Jun 02, 2020

‘Many tears have been shed’

By John W. Coleman

The four Camp & Retreat Centers spread across the Eastern PA Conference have made the painful decision to suspend onsite summer camp this year, which was to begin in June. That action was taken Friday, May 29, due to the COVID-19 pandemic and severely restrictive guidelines to ensure social distancing and other cautionary measures to protect campers and their families. 

The camps’ site directors arrived at the decision in meetings with their site committees, the conference’s Camp & Retreat Ministry Board and conference officials. The officials included Bishop Peggy Johnson and chairs of the conference trustees, finance and administration, and human resources–all stakeholders in the camps’ operations.

“This is a tough decision because our summer camps are so beloved and offer such foundational experiences in the lives of children and youth,” said the Rev. Don Keller, camping board chair. “It’s a real loss to our families and churches, as well as our staff and volunteers who play such essential roles in this life-changing ministry. But we must make the health of everyone our primary concern and not take any chances with this devastating virus.”

Eastern PA is reportedly among the last conferences in the United Methodist connection to close its camps for the summer. The decision was delayed until the site directors received and carefully examined complex mitigation guidelines provided by Governor Tom Wolf and the state’s Public Health Commissioner, the U.S. Centers for Disease Control, and the American Camping Association, which is the camps’ accrediting body.

Summer camps at three of the centers–Gretna Glen in Lebanon, Innabah in Spring City, and Pocono Plateau in Cresco–are suspended for the summer. But Carson-Simpson Farm in Hatboro is taking it a month at a time.

“We will be cancelling all activities on our site for the month of June,” said new director Jonathan Curtis. “We will wait until Montgomery County transitions into the Green Phase before we can begin to consider opening our program.”Montgomery County and the entire Philadelphia region are now in the governor’s Red Phase, with extreme mitigation limits on public gatherings. Some areas may move into the Yellow Phase in early June; but those restrictions are deemed still too severe for summer camp.

“With all of the current guidelines…we believe that while in the “Yellow Phase,” we cannot live up to the rigorous guidelines that have been passed down by the state and CDC without unnecessary risk to our campers, staff, and their families,” Curtis explained in a letter posted on the center’s website.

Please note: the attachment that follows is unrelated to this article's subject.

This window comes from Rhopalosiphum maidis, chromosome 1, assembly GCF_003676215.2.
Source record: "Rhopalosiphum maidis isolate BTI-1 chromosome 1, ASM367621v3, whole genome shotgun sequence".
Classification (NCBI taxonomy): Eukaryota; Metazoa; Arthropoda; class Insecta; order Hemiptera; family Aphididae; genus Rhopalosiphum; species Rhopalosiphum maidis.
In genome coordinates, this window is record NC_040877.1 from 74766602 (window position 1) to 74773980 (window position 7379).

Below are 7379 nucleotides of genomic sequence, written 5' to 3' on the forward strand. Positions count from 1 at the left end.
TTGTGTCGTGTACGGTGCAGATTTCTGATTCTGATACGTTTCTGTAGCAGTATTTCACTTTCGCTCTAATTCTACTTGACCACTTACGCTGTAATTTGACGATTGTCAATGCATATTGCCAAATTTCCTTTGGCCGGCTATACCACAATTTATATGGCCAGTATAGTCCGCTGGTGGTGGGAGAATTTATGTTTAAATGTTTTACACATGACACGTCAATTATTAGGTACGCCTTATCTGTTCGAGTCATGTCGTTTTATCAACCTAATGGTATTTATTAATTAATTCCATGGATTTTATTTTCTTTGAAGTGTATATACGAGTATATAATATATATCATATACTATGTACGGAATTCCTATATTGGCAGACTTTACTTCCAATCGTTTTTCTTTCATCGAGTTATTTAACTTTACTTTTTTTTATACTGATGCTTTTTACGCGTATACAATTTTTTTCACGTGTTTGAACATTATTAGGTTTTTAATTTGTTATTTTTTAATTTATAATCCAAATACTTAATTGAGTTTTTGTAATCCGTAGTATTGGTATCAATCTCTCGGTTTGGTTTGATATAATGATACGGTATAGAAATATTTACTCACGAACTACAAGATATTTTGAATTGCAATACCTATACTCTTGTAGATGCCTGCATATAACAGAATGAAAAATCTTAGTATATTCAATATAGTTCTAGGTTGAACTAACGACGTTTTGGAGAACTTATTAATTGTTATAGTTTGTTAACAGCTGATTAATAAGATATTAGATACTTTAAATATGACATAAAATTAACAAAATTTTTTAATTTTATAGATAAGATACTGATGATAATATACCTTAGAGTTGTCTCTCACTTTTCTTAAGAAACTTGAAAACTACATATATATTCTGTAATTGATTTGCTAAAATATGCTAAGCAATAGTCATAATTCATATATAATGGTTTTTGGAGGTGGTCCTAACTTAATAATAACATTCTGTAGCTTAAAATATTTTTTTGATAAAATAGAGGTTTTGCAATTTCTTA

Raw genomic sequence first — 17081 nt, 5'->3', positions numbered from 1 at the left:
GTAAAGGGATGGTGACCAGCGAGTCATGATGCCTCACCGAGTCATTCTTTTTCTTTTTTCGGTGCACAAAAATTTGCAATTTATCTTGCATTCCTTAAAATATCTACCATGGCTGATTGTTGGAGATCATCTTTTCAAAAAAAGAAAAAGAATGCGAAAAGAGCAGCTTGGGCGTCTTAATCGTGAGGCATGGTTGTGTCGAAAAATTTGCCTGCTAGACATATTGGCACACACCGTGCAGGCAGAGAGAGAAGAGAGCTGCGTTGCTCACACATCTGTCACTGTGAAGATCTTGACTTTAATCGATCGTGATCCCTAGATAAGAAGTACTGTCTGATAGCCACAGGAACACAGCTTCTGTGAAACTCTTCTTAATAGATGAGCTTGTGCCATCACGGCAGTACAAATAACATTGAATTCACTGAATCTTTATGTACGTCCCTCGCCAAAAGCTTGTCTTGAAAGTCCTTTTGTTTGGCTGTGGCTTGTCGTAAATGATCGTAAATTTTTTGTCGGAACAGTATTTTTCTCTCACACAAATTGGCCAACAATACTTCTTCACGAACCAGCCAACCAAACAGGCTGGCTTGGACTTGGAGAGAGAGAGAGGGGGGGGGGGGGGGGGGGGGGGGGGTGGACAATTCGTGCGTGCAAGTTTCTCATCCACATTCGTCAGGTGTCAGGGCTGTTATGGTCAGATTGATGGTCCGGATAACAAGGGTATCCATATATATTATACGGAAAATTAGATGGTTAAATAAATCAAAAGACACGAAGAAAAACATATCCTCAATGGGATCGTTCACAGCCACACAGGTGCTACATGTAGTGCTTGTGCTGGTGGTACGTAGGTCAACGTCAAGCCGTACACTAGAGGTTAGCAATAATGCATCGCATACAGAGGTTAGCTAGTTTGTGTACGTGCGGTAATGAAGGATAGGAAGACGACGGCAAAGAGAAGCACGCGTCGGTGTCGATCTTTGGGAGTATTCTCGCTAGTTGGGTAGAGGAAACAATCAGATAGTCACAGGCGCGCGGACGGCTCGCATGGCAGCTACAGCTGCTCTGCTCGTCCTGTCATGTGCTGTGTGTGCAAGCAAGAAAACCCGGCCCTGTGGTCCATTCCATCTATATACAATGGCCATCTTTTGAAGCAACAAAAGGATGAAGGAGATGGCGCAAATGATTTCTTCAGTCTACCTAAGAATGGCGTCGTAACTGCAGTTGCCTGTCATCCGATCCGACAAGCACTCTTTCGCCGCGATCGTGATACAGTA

“This past week was one of the most difficult weeks in my ministry at Pocono Plateau,” wrote the Rev. Ron Schane, Director.  “As we struggled with the implementation of the guidelines, it became evident that we are unable to maintain best practices for the safety of all participants.

Innabah, which celebrated its 90th anniversary last year, will close for the first time in its history.  But “while this summer won’t be the same for any of us,” wrote Michael Hyde, Director, “we remain committed to staying connected as a camp family throughout the summer and months to follow.”

“The unknowns of this virus are just too great,” wrote Apryl Miller, Director of Gretna Glen, in her letter to families. “During these many weeks of seeking a safe way forward, it became clear that offering camp would not be in the best interest of our campers whom we love dearly. Social distancing, PPE (personal protective equipment) and quarantine protocols, along with screening availability would need to be in place for summer programs to operate at the level we expect.

“Camp would be nothing like we know it to be under these guidelines,” she continued. “As a result, we decided to suspend summer programs to protect our campers, volunteers, staff, and every parent, sibling, and grandparent connected to our wider community.”

“Many tears have been shed,” Miller added. “We mourn the loss of serving our campers and families this summer.”

However, camp directors have offered camp-like activities online for children and families to enjoy in the past two months and hope to offer more. And Miller said her staff is working on plans for “non-custodial program experiences” onsite at

Gretna Glen for small numbers of families and children. “While activity at our sites is curtailed,” said Keller, “our call to ministry remains the same, and we continue to look for creative opportunities to serve our churches, our families and our communities.” 

“Camp will never really stop, even if sessions are suspended this summer,” said Bishop Johnson. “The spirit of outdoor Christian community, the wonders of nature and the Spirit of God continue to shine forth from these sacred grounds. They await your return in the future.”